Not all of us eat late night. Most restaurants open at around 8, maybe slightly earlier or later, and if you don't mind being one of the first customers in, you can dine then without problem. There are also a good number of places, especially in more tourist oriented areas, that open far earlier. As to sleep, I know some of my local friends who like to party at night tend to sleep in two shifts - when they get home from clubbing until they have to go to work, and then again when they get home from work until they're ready to go eat. Not my cup of tea, but it seems to work for a good number of people.
Breakfast - coffee and medialunas, which are sort of anemic looking croissants, though generally pretty tasty. Or toast.
re: Tom Hall
Oviedo is very expensive by Argentine standards, not really so bad for people coming from the US. Well, the salads and deserts were more than I was willing to pay, but given the dearth of good seafood in BA, I'd say Oviedo is worthwhile. I had the Patagonian crab ravioli and the Merluza with some sort of delicious Argentine ham and parsley oil, then stopped off for helado after and I'd say that cost about 80 pesos, only 20 pesos more than if you were to go to a popular puerta cerrada.
El Trapiche is fantastic, my favorite restaurant in BA. Don Julio is quite good too. La Cabrera gives you a great platter of about a dozen small plates of veggie dishes, most very good, everything from olive spreads to mashed pumpkin to hearts of palm. No need to order sides or salad there. They overcooked my bife de chorizo, maybe I was just unlucky, it seemed like a terrific cut of meat. La Miranda I wasn't so impressed with.
I can't believe Saltshaker or anyone else for that matter hasn't mentioned empanadas! Empanadas in BA are fantastic, I would kill for a place in NY that had empanadas that matched the worst ones I had in BA. My favorite I've found in 4 visits is El Maiten on Beruti & Laprida in Barrio Norte. I also liked Dorello on Cabello 3431 in Palermo, one interesting choice they had was the Medio Oriente, which was open faced and filled with spiced beef. But there's a good place every few blocks.
A pretty nice Italian restaurant in Palermo is Casa Tuya on Arabe Siria, there seem to be a lot of little shops that make homemade pastas, that might be something worth checking out for cooking at home, I don't know, I've never cooked in BA other than eggs.
Argentina is so famous for the steak, but I like the Patagonian lamb quite a bit too, definitely worth trying while you're there. Also, everyone always goes on about the dulce de leche ice cream, which is great, but my favorite flavor is probably the sambayon.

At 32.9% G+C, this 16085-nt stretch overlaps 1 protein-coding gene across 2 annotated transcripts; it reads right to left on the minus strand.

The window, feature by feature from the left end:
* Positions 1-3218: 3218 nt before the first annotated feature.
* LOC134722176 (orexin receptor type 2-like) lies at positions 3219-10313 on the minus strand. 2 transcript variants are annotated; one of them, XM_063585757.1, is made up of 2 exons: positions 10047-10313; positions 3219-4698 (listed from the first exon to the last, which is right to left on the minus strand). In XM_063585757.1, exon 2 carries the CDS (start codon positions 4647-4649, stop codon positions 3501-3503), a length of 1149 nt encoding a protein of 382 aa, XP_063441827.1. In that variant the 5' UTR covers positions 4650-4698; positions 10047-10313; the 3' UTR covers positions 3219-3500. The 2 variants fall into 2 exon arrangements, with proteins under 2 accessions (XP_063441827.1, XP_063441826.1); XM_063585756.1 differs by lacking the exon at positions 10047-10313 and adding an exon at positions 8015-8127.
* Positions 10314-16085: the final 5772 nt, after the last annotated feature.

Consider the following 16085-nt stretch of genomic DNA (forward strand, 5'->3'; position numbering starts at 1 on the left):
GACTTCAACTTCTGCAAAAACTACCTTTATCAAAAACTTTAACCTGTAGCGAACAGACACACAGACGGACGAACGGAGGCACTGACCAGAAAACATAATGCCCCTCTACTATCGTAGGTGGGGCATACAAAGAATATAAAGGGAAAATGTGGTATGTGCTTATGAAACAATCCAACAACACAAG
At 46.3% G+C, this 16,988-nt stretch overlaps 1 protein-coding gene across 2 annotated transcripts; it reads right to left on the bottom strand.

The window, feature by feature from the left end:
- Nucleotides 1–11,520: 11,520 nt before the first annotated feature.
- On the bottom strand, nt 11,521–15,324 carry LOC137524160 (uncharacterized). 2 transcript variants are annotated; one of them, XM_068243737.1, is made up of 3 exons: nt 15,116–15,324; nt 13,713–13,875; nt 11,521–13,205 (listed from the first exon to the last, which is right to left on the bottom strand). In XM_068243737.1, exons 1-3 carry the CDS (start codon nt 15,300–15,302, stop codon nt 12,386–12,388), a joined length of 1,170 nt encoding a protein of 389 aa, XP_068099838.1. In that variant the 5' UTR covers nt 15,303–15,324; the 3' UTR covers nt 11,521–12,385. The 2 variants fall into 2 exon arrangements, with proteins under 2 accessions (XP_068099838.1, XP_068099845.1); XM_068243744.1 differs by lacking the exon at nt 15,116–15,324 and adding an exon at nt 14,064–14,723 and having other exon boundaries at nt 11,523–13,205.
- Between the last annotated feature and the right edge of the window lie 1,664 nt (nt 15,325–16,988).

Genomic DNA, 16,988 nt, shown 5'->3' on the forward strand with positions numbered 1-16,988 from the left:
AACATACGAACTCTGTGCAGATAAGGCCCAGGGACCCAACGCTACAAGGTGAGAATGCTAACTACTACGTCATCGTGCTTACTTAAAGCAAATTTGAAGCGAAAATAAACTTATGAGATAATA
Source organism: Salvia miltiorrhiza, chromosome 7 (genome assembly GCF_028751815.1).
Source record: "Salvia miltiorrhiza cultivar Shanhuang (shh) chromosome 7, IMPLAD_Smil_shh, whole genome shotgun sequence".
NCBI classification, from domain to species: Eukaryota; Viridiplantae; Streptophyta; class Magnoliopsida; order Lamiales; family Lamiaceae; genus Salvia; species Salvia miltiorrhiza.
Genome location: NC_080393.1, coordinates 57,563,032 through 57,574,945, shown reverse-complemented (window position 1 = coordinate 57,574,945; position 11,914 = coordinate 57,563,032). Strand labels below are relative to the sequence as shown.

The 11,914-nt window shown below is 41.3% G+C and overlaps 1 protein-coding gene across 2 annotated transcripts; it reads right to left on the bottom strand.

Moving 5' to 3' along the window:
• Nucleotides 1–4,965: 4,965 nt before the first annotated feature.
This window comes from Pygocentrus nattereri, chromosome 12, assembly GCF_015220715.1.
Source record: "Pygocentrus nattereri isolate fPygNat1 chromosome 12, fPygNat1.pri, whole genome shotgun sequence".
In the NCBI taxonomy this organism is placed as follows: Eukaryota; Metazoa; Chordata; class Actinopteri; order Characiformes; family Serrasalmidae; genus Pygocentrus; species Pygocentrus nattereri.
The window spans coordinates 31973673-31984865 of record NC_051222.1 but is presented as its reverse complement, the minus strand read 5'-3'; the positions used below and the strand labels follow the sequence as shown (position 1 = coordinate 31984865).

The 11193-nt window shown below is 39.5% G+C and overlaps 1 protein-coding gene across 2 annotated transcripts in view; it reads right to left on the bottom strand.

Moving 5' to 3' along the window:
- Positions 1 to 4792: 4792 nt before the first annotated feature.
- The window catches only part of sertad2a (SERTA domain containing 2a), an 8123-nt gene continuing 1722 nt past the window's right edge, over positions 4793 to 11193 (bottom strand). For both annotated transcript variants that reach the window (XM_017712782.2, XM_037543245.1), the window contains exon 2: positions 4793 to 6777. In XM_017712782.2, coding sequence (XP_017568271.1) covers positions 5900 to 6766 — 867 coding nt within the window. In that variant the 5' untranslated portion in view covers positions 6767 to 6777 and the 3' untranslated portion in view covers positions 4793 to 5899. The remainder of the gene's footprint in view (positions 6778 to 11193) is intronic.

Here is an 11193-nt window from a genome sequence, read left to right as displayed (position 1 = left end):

I think it's just that for us who live here, empanadas aren't the kind of thing one goes out for. They're snack food that you might grab on the run, or maybe have a few to share with appetizers. Not that I don't eat them reasonably regularly, they just aren't something I tend to think about... they're also not unique to Argentina, you can get them in virtually any South American or Central American country. (In NYC, I'm fond of Ruben's empanadas - very different style from Argentine ones - more caribbean, but quite good.)
I'd disagree with the post below about Havana for dulce de leche. Not that it's bad, but it's about as commercial as it gets - they're a huge chain. For me, here, it would be the same as if someone back in NY told me the best pastries were the ones being served up at Starbucks. There's far better artesanal dulce de leche available at market stands and in small shops all over the city.
I'm not sure how they eat so late!! It must be the genes. I've been in Argentina for about 5 months, and I eat later, but still not as late as my Argentine friends.
If you do decide to go to Sudestada, make a reservation, especially on the weekends.
There is no Starbucks in BA, but there is an Argentine chain, Havanna. I think its worth a stop, more for the alfajores than for the coffee.
Typical BA breakfast is toast/little crossaints with jam and coffee with milk. But, if you stay in a nice hotel, they will probably have fruit, pastries, and a coldcuts as well.
A Tip - Thai-fusion kitchen called "Sudestada". I know it is in SoHo, I dont remember the name of the street. They are quite pricey (for the locals) in the evenings and also have a great midday-menu. And the food is GREAT!
You should try it out, the combination of excellent Latin American produce with a "different" kitchen style just works (imho). I am uruguayian, and I allways eat sushi when I am at home.